3. Love where you ended this piece – share the wealth. The leaders I’ve worked for and with who had true grit and were willing to share their experience made a huge difference to me in my career. I saw echoes of people I know in your story too. It’s tempting to wish that someone else would step up and do it for us but at some point, we need to dig deep and find our grit.

    Will share!


  4. Part of grit is leading with all the deep knowledge we have mastered and learned. When we mentor others or collaborate with team members we are ultimately being our grittiest. It is definitely easier to give up or have others pick up the slack but we grow our leadership when we stay focused and work hard.

    Thanks Alli! As always I appreciate your great additions!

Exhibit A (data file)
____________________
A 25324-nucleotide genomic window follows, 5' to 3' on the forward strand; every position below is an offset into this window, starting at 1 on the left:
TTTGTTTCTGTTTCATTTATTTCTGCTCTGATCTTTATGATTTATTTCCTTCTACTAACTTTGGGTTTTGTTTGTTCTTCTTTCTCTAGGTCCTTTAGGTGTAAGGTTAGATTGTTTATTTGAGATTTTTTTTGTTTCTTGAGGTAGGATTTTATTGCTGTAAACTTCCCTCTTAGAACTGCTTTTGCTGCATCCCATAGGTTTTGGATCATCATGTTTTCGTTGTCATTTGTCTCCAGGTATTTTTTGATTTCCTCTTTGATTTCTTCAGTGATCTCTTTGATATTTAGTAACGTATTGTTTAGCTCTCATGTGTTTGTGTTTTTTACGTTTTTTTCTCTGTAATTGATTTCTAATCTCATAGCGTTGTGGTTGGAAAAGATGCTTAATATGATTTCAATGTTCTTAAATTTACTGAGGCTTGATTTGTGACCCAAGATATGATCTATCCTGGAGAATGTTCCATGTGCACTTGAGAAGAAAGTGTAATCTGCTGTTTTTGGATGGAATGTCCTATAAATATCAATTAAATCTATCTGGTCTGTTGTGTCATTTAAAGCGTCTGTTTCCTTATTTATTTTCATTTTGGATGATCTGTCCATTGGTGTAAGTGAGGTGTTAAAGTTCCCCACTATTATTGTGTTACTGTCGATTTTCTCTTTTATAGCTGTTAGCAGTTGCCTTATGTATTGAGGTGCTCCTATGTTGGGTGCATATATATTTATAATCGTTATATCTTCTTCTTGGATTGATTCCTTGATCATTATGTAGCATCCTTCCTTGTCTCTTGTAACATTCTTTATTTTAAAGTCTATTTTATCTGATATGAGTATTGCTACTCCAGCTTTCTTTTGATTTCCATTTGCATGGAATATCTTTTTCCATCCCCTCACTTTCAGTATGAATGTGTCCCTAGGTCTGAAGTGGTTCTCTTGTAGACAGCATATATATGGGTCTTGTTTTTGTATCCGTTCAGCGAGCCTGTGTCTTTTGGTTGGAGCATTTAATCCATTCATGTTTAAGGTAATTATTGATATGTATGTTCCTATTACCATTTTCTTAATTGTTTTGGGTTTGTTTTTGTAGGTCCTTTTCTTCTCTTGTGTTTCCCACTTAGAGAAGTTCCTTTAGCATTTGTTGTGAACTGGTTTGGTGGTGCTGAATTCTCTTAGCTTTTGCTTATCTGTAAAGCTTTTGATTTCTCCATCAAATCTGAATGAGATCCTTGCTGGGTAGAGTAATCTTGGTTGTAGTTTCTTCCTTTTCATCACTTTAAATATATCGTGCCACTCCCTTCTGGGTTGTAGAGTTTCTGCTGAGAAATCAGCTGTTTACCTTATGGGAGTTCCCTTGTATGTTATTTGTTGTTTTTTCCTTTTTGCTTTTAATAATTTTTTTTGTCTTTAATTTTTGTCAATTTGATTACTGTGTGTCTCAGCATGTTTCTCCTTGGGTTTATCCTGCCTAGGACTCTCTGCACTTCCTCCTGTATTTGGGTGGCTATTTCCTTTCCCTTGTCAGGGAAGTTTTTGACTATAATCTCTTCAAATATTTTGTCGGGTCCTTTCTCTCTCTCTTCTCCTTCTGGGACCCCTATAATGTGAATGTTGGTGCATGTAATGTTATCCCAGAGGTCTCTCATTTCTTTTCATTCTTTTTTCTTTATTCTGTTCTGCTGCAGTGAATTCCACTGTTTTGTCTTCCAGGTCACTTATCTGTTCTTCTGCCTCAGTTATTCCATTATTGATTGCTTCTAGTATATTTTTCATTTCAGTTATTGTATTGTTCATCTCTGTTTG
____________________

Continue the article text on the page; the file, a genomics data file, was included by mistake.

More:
5. I like and respect your six guidelines for leaders as I believe they have tremendous values for anyone in a leadership position. However, that said, my problem is with grit. I’ve known some leaders who not only have grit, but their grit is grating, like sandpaper. They rub against the grain and I find them very irritating. I wish we had a better word for grit. I know the positive meaning too and if that works for some people, OK. It’s just not my preference.
    Staying focused, passion and digging deeper do not have to be gritty experiences. It’s my simple argument with a word choice that I think is a bit misguided and misinformed in today’s market. Want to see staying focused, hard work and highly skilled people? Watch Wimbledon this week.

  6. Yes the tennis players who make it to Wimbledon are leaders with grit. They might have developed strong tennis skills but in order for them to have gotten this far they needed to delve deep and challenge their abilities even further. If you get a chance to read Angela Duckworth’s book, “Grit”, you will see how critical it is to commit to a passion and not just rely on talent. It’s fascinating.

    Thanks Gary for stopping by and sharing your perspectives!